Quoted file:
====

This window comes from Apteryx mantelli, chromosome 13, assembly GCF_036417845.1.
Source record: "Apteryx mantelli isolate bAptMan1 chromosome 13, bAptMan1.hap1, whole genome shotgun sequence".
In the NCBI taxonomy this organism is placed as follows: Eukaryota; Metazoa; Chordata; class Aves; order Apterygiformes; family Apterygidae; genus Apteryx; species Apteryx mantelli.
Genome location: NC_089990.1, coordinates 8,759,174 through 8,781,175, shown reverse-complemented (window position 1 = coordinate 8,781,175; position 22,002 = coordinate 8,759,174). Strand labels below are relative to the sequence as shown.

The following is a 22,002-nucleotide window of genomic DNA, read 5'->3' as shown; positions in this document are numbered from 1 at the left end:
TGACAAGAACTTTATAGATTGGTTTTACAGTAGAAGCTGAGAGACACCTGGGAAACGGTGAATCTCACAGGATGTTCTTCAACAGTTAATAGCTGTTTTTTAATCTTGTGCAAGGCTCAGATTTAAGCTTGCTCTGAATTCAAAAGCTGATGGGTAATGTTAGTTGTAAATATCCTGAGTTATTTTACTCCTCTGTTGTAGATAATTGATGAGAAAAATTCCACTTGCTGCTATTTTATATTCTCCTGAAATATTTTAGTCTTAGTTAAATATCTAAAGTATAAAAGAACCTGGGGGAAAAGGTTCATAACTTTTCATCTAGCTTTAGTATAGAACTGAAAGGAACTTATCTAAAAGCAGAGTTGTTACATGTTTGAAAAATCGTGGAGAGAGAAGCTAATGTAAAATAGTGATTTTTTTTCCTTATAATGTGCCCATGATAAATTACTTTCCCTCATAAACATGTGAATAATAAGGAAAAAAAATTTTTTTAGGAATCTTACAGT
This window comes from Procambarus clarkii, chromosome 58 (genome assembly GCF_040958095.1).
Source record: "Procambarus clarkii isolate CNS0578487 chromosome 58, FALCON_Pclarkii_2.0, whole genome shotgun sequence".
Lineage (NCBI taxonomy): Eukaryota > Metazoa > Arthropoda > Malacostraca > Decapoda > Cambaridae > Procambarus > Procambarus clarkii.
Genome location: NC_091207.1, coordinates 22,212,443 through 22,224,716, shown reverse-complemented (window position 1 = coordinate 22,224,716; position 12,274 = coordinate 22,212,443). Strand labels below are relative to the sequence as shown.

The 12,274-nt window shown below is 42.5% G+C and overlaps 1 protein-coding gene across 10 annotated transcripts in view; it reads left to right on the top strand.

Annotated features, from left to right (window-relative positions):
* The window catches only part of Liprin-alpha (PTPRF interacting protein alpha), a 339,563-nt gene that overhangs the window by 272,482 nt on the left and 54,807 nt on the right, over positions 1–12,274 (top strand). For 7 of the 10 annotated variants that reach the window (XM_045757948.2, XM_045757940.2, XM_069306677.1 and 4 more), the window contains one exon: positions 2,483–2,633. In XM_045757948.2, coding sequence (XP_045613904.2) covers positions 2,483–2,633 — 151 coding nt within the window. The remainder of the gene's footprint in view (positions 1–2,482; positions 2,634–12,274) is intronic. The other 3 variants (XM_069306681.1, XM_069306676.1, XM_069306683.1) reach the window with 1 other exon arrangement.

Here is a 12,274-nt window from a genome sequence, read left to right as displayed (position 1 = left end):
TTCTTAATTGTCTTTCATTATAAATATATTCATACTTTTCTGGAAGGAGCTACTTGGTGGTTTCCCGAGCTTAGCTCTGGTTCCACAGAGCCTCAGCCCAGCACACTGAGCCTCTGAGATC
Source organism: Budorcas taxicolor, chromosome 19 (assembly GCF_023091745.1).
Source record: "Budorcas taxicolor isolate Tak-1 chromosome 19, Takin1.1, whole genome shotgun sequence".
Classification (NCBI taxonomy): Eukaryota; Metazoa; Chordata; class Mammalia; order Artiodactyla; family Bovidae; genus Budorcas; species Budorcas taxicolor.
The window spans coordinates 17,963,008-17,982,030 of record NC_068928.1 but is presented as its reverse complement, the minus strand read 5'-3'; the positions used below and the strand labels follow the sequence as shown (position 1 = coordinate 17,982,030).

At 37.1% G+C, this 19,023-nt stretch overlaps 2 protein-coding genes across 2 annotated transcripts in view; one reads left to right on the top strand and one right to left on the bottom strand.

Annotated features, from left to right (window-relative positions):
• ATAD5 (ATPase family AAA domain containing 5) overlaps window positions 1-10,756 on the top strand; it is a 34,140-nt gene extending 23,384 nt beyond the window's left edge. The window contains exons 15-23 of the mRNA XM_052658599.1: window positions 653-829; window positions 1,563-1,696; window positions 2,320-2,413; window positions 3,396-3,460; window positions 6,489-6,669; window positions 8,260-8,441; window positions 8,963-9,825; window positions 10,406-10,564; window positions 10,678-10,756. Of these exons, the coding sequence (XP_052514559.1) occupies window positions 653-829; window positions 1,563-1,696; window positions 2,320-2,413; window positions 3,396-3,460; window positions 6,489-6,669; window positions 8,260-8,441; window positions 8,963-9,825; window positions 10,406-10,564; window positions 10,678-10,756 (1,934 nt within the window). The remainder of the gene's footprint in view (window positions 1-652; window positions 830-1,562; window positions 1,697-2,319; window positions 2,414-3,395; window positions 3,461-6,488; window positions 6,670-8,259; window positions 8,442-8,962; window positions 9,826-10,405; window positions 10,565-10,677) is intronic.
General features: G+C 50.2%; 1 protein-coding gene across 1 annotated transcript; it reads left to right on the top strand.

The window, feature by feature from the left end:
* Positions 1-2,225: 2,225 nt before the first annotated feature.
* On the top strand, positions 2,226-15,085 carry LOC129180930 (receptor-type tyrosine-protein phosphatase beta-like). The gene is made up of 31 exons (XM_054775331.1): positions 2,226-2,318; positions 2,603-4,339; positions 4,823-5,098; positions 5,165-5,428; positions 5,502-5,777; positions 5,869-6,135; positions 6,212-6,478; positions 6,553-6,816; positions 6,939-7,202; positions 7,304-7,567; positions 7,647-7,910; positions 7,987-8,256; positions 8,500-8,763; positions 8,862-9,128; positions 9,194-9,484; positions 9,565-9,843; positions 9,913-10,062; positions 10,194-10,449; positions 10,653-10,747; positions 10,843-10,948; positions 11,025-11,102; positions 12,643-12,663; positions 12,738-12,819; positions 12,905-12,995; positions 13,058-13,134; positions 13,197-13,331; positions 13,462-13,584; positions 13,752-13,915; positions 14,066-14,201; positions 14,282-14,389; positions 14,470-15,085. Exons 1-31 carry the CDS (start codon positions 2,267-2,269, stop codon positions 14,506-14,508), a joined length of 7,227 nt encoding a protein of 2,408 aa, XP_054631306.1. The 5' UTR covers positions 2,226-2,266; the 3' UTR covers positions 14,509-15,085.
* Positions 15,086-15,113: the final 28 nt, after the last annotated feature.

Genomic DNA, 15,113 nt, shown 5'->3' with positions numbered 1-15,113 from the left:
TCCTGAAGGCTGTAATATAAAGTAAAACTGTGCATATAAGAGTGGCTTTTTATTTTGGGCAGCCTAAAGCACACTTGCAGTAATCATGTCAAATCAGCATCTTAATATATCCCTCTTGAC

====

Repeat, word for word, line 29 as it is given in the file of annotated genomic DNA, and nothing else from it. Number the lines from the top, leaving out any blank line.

TCCTGAAGGCTGTAATATAAAGTAAAACTGTGCATATAAGAGTGGCTTTTTATTTTGGGCAGCCTAAAGCACACTTGCAGTAATCATGTCAAATCAGCATCTTAATATATCCCTCTTGAC